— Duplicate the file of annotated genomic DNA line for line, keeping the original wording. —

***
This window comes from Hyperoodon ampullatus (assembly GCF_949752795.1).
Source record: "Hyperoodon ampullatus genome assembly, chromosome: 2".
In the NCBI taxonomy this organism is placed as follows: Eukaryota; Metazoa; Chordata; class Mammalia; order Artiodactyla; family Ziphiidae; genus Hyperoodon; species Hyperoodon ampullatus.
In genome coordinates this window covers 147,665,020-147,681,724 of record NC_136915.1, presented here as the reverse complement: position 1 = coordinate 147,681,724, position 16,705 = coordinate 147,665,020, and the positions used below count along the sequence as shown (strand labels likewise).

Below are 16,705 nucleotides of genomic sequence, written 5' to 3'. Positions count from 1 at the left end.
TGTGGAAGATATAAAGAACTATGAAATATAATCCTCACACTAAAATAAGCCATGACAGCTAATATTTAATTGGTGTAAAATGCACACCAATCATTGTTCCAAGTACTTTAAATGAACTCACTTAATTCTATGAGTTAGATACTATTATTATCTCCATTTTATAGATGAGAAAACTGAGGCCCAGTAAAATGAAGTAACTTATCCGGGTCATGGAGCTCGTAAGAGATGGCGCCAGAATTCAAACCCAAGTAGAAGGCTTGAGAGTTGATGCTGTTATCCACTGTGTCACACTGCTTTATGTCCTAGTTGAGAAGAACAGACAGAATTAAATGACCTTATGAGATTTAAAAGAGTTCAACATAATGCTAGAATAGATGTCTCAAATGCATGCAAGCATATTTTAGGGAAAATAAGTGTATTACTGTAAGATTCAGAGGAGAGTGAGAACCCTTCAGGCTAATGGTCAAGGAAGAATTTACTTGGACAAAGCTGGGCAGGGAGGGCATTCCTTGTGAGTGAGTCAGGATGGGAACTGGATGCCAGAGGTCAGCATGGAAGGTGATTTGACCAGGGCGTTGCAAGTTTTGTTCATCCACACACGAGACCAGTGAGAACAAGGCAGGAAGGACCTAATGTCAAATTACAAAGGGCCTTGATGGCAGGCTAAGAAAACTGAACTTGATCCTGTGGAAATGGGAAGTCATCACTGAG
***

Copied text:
This window comes from Hyperoodon ampullatus (assembly GCF_949752795.1).
Source record: "Hyperoodon ampullatus genome assembly, chromosome: 2".
In the NCBI taxonomy this organism is placed as follows: Eukaryota; Metazoa; Chordata; class Mammalia; order Artiodactyla; family Ziphiidae; genus Hyperoodon; species Hyperoodon ampullatus.
In genome coordinates this window covers 147,665,020-147,681,724 of record NC_136915.1, presented here as the reverse complement: position 1 = coordinate 147,681,724, position 16,705 = coordinate 147,665,020, and the positions used below count along the sequence as shown (strand labels likewise).

Below are 16,705 nucleotides of genomic sequence, written 5' to 3'. Positions count from 1 at the left end.
TGTGGAAGATATAAAGAACTATGAAATATAATCCTCACACTAAAATAAGCCATGACAGCTAATATTTAATTGGTGTAAAATGCACACCAATCATTGTTCCAAGTACTTTAAATGAACTCACTTAATTCTATGAGTTAGATACTATTATTATCTCCATTTTATAGATGAGAAAACTGAGGCCCAGTAAAATGAAGTAACTTATCCGGGTCATGGAGCTCGTAAGAGATGGCGCCAGAATTCAAACCCAAGTAGAAGGCTTGAGAGTTGATGCTGTTATCCACTGTGTCACACTGCTTTATGTCCTAGTTGAGAAGAACAGACAGAATTAAATGACCTTATGAGATTTAAAAGAGTTCAACATAATGCTAGAATAGATGTCTCAAATGCATGCAAGCATATTTTAGGGAAAATAAGTGTATTACTGTAAGATTCAGAGGAGAGTGAGAACCCTTCAGGCTAATGGTCAAGGAAGAATTTACTTGGACAAAGCTGGGCAGGGAGGGCATTCCTTGTGAGTGAGTCAGGATGGGAACTGGATGCCAGAGGTCAGCATGGAAGGTGATTTGACCAGGGCGTTGCAAGTTTTGTTCATCCACACACGAGACCAGTGAGAACAAGGCAGGAAGGACCTAATGTCAAATTACAAAGGGCCTTGATGGCAGGCTAAGAAAACTGAACTTGATCCTGTGGAAATGGGAAGTCATCACTGAG